"I walk into a room and I'm so short I can look and see the three people that are tall in the whole room, so then I can narrow it from there."
Parkes says that one big misconception that she hopes the series will dispel is the belief that scouts pay models. "We may help you or advance you, but everything is eventually paid back by you," she said. "As I tell each of these girls, I make you the president of your own corporation and from there they need to make an investment. An agency gets 20 percent, so the model needs to do 80 percent of the work."
Because Houston is not a fashion capital, Parkes survives by finding the models she believes major designers will want to showcase and recommends them to a New York agency. She gets a 10 percent commission as the "mother agent."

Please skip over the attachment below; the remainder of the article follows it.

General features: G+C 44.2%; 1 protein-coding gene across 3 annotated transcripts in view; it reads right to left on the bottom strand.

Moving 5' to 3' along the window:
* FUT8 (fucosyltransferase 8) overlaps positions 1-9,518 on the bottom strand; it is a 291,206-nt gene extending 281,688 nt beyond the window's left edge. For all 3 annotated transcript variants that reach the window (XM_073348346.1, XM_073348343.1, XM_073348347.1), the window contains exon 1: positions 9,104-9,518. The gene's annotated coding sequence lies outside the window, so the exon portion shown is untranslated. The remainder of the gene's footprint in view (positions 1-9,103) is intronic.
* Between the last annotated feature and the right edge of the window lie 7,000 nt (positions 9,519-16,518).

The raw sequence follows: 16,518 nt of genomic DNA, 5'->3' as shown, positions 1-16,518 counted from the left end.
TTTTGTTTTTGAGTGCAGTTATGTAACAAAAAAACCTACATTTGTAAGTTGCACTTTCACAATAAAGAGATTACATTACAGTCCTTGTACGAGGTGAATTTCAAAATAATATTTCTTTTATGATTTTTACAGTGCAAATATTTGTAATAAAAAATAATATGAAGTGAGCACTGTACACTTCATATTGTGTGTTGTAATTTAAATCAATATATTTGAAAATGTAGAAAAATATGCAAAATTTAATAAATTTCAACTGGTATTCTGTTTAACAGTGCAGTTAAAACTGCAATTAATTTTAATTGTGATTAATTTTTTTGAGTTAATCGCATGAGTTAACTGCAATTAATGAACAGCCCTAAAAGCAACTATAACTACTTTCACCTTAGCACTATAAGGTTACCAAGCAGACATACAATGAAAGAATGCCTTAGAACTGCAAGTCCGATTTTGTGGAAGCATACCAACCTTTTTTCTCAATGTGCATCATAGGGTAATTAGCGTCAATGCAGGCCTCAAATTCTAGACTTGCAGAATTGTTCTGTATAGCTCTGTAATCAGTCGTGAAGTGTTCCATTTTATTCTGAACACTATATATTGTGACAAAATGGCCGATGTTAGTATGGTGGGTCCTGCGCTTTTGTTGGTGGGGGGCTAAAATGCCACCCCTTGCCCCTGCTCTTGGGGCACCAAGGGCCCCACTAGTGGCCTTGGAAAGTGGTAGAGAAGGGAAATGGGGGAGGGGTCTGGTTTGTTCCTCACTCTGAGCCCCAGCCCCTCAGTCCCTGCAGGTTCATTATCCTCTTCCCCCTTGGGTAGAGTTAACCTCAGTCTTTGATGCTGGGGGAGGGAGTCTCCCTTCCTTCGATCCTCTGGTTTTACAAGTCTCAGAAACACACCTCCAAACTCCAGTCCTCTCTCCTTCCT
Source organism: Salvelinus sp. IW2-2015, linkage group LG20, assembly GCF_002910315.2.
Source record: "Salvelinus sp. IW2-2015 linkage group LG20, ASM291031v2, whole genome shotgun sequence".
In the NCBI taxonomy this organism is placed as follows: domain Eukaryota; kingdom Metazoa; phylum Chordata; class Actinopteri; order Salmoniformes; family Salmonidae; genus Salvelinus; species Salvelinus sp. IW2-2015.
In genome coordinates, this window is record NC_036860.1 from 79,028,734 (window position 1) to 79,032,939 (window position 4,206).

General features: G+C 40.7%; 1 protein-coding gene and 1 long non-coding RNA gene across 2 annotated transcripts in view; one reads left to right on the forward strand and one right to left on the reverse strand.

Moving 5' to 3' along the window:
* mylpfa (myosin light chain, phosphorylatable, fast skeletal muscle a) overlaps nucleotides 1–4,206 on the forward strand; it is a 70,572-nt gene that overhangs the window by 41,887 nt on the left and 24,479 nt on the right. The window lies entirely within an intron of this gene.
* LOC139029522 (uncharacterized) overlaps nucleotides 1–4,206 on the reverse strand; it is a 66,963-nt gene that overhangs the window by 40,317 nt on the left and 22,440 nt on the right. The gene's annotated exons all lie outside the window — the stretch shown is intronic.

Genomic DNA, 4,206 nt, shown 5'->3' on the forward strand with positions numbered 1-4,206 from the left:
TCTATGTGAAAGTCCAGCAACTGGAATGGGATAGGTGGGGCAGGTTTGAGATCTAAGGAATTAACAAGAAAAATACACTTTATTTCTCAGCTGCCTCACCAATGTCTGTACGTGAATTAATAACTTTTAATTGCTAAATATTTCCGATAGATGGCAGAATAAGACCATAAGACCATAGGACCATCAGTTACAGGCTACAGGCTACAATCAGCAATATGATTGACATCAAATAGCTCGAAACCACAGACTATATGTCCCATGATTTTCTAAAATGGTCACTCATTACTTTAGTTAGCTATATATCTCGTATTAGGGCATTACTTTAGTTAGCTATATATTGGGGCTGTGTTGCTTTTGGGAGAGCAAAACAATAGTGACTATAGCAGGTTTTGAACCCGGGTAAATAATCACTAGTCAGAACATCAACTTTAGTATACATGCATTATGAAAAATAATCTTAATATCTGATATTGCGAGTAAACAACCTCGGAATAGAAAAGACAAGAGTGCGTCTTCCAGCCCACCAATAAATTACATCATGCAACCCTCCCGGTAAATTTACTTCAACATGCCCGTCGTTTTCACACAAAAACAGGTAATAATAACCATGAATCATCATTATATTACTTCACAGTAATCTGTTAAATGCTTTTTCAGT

"When I find a girl and she is a star I have to say, 'You'll never one day work at home.' Now how weird is that? And the girl who works every day here for Academy and Penney's and our wonderful clients I can't make a star. The dichotomy is huge. What's interesting is how we are as people. The girl on the cover of Vogue is in my office often asking, 'Why don't I do catalogue?' and the catalogue girl is in here begging for the cover."
What most people outside the business don't know if that the cover of Vogue magazine only pays $150, Parkes says. "So when I call (a model) and tell her your first big star job is going to cost you $1,700 for roundtrip tickets for you and your mom as chaperone and this and that, they can't believe. But that's what spurs on campaigns. They don't understand. They think (a magazine cover) is the big ticket."
After Parkes discovered Alexis Bledel, who went on to fame as the lead in The Gilmore Girls, her first big job was the cover of Seventeen magazine. "I lent her family the money to fly to New York to do the job and they paid me back because I knew she couldn't miss it."